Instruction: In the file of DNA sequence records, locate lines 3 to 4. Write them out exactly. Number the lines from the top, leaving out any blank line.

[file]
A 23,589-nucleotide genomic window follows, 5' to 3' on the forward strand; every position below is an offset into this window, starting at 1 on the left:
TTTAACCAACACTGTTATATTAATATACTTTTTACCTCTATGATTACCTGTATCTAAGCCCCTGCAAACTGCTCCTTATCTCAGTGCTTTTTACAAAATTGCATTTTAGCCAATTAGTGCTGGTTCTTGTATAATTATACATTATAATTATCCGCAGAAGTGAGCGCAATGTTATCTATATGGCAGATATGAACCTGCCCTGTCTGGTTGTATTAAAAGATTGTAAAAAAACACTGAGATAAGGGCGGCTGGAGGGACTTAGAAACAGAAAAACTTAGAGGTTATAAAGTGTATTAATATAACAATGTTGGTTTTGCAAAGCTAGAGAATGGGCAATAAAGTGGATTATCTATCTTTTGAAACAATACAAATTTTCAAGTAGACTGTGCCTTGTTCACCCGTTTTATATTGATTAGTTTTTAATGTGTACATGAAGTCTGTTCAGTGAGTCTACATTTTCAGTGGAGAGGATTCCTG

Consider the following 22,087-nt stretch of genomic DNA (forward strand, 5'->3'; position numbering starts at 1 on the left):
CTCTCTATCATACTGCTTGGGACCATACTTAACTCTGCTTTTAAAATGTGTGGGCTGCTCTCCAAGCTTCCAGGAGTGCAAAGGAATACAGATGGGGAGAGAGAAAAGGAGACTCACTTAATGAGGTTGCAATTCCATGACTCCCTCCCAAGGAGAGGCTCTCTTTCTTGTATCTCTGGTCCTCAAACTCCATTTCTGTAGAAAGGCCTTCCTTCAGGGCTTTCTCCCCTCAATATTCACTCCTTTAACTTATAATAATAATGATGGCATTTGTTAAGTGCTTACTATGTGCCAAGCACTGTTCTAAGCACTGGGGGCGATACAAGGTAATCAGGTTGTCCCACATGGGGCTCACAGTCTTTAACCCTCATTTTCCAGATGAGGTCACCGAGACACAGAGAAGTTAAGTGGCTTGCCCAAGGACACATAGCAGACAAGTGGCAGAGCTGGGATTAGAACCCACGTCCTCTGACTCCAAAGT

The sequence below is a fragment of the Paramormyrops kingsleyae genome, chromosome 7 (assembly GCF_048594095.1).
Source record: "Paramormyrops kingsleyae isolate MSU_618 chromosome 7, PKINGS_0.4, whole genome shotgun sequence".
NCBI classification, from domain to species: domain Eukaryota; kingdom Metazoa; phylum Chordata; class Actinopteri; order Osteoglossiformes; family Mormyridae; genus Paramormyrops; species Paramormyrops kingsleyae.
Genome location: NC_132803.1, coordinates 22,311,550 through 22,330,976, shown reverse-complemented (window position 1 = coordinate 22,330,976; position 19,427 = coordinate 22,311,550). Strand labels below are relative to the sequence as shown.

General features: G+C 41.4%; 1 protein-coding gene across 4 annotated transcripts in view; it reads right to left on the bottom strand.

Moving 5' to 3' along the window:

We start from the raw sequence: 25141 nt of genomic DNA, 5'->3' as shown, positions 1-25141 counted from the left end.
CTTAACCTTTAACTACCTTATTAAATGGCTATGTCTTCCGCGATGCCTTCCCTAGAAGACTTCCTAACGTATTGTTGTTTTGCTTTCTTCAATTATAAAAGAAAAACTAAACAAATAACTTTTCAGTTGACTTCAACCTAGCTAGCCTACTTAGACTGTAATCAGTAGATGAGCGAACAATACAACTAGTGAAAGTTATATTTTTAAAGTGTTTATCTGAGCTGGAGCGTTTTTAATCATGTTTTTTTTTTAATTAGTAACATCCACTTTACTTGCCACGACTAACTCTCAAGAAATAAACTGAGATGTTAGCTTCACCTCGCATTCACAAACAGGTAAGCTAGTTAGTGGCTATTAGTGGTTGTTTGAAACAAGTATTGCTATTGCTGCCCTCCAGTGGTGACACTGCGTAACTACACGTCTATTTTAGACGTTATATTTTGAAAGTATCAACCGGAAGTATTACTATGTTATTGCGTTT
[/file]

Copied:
Consider the following 22,087-nt stretch of genomic DNA (forward strand, 5'->3'; position numbering starts at 1 on the left):
CTCTCTATCATACTGCTTGGGACCATACTTAACTCTGCTTTTAAAATGTGTGGGCTGCTCTCCAAGCTTCCAGGAGTGCAAAGGAATACAGATGGGGAGAGAGAAAAGGAGACTCACTTAATGAGGTTGCAATTCCATGACTCCCTCCCAAGGAGAGGCTCTCTTTCTTGTATCTCTGGTCCTCAAACTCCATTTCTGTAGAAAGGCCTTCCTTCAGGGCTTTCTCCCCTCAATATTCACTCCTTTAACTTATAATAATAATGATGGCATTTGTTAAGTGCTTACTATGTGCCAAGCACTGTTCTAAGCACTGGGGGCGATACAAGGTAATCAGGTTGTCCCACATGGGGCTCACAGTCTTTAACCCTCATTTTCCAGATGAGGTCACCGAGACACAGAGAAGTTAAGTGGCTTGCCCAAGGACACATAGCAGACAAGTGGCAGAGCTGGGATTAGAACCCACGTCCTCTGACTCCAAAGT